Most dentists in California, Nevada, Orlando and Washington rely on passwords to protect their patient records and limit the people who can access them. However, with the frequency of cyberattacks increasing daily and hackers getting more creative with how they infiltrate your network, passwords alone are not enough to keep them out.
Having a strong password is only the first step in securing your data. You should also use multifactor authentication (MFA) to further protect your business from a data breach.
What is MFA?
MFA is an additional authentication method that requires a user (e.g., a receptionist or dental assistant) to provide additional credentials aside from a username and password to log in to an account or network. The additional credentials can include a one-time code, a fingerprint, or even a face scan.
How does MFA prevent a data breach?
The most common way a cybercriminal can break into your company's network is through stolen user credentials. MFA can prevent this by requiring the hacker to enter additional forms of authentication. Since the hacker has no access to the other forms of authentication, the possible data breach has been successfully prevented. Here's a list of cyberattacks that MFA can stop.
- Phishing – This cyberattack uses a compromised email or link as a weapon. Hackers use phishing to trick users into clicking on a link that takes them to a fake site where they unknowingly download more malware or are prompted for their private information.
- Keylogging – In keylogging, hackers covertly install a program that tracks your keyboard activity. Keylogging is a way for cybercriminals to collect private information such as credit card numbers, login credentials, and more.
- Credential stuffing – Credential stuffing takes advantage of users who use identical login credentials across multiple accounts and platforms. Take the massive Yahoo data breach, for example. Hackers would grab one of the username-password combos and plug it into other popular sites to look for people who were too lazy to differentiate their credentials.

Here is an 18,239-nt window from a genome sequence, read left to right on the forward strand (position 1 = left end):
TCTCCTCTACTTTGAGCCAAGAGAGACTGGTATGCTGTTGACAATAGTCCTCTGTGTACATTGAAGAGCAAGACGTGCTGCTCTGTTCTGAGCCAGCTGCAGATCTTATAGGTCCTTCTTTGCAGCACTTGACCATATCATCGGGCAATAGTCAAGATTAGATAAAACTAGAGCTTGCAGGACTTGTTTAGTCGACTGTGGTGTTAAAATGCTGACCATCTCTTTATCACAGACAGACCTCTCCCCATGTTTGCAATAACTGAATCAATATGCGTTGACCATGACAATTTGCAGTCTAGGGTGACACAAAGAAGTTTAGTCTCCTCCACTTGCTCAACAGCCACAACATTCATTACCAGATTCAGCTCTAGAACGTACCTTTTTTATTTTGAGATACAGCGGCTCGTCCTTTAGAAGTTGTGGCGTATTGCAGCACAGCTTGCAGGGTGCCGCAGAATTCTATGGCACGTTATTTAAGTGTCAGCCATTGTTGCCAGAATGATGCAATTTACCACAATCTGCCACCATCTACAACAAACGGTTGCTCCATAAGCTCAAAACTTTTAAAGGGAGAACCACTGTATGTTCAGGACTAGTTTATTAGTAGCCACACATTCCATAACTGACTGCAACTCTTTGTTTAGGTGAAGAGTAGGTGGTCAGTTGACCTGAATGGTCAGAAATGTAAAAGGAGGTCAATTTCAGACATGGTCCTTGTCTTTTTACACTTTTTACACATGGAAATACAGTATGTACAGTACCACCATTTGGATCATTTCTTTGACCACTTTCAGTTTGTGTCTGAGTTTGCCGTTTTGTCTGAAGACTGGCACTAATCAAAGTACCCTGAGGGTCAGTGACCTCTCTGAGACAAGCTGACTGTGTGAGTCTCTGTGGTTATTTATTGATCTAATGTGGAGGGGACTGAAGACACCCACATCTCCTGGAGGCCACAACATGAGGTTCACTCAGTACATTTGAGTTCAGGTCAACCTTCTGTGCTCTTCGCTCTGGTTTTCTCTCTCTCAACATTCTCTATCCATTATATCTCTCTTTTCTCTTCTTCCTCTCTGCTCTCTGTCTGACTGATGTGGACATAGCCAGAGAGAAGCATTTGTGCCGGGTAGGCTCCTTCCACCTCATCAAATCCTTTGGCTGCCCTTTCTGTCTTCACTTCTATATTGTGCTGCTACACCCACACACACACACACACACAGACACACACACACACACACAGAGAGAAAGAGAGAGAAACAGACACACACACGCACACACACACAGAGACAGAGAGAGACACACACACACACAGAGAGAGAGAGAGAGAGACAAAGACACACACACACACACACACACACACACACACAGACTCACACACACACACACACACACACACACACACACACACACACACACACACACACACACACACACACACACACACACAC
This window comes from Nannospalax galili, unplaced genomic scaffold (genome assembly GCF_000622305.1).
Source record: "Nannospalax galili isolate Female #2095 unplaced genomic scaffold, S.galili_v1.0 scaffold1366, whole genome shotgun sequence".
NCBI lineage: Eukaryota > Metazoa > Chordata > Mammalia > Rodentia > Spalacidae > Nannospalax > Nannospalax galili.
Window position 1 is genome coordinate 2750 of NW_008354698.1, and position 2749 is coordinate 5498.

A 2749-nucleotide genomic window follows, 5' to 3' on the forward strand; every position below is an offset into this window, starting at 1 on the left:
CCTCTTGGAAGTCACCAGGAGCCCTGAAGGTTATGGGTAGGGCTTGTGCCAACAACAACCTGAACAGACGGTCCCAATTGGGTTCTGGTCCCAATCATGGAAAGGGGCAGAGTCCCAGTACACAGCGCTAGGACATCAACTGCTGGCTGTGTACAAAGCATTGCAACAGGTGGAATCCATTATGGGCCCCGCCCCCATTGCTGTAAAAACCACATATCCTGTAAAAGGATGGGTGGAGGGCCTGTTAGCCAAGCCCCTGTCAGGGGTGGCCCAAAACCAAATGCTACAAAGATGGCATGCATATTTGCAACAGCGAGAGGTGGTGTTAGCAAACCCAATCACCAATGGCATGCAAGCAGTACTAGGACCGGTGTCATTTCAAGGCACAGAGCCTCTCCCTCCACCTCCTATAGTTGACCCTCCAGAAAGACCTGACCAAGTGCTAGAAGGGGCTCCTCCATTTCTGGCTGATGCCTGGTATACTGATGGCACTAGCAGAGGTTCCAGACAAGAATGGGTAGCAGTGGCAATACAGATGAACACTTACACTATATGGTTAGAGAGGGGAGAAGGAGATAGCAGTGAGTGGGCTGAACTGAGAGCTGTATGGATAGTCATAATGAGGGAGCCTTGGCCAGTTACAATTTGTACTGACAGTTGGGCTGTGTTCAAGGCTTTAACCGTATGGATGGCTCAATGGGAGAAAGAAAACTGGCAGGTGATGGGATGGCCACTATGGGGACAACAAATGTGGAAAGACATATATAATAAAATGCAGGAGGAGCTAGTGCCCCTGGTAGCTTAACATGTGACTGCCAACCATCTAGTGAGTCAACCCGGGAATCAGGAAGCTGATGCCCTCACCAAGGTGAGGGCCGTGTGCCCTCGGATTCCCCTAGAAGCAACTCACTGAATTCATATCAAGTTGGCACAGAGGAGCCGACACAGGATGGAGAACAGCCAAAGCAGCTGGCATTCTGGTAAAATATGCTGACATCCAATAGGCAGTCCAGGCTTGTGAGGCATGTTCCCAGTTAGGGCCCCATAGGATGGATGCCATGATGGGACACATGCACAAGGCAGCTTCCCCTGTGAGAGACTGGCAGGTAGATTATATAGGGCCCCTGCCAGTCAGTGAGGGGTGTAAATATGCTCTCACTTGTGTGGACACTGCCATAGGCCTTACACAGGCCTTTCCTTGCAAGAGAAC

- Brute force attacks – In a brute force attack, hackers use a computer program to bombard a system with various combinations of usernames and passwords until it finds a combination that works.
- Man-in-the-middle (MITM) attacks – MITM attacks usually involve a hacker trying to intercept the communication of two parties to steal personal information, login credentials, spy on the user, or destroy data.
How to implement MFA
If you plan to implement MFA in your organization, you need to know what you want to protect, what MFA technology to use, and how it will affect your employees. Here are the steps on how to implement MFA:
#1 Sell the idea
Before implementing MFA in the workplace, you first need to run an internal communications campaign to inform your staff why you've decided to use MFA. You can do this by holding meetings and sending out emails.
#2 Provide documentation and training
One of the best ways for your staff to learn about MFA is by providing training sessions and documents on how MFA works, how to use it, and how your entire dental clinic can benefit from using it. We can organize a training event for you, or you can use one of these free courses.
#3 Choose the right MFA product
It's also important to choose the right MFA product for your organization. Choose one that your staff will find easy to use such as one that uses biometrics. Other factors include scalability, deployment expenses, and availability of support.
#4 Secure important accounts
Admin accounts are prime targets for cyberattacks and should be secured first. Review the role of each staff member and identify who needs to use MFA. Employees with access to patient information should be prioritized. You should also require that any mobile device with access to patient records is secured with MFA.
MFA is not a one-step solution to cyberattacks, but if properly implemented, MFA can be an effective deterrent against hackers. If you're looking to enhance your dental clinic's cybersecurity, give us a call today.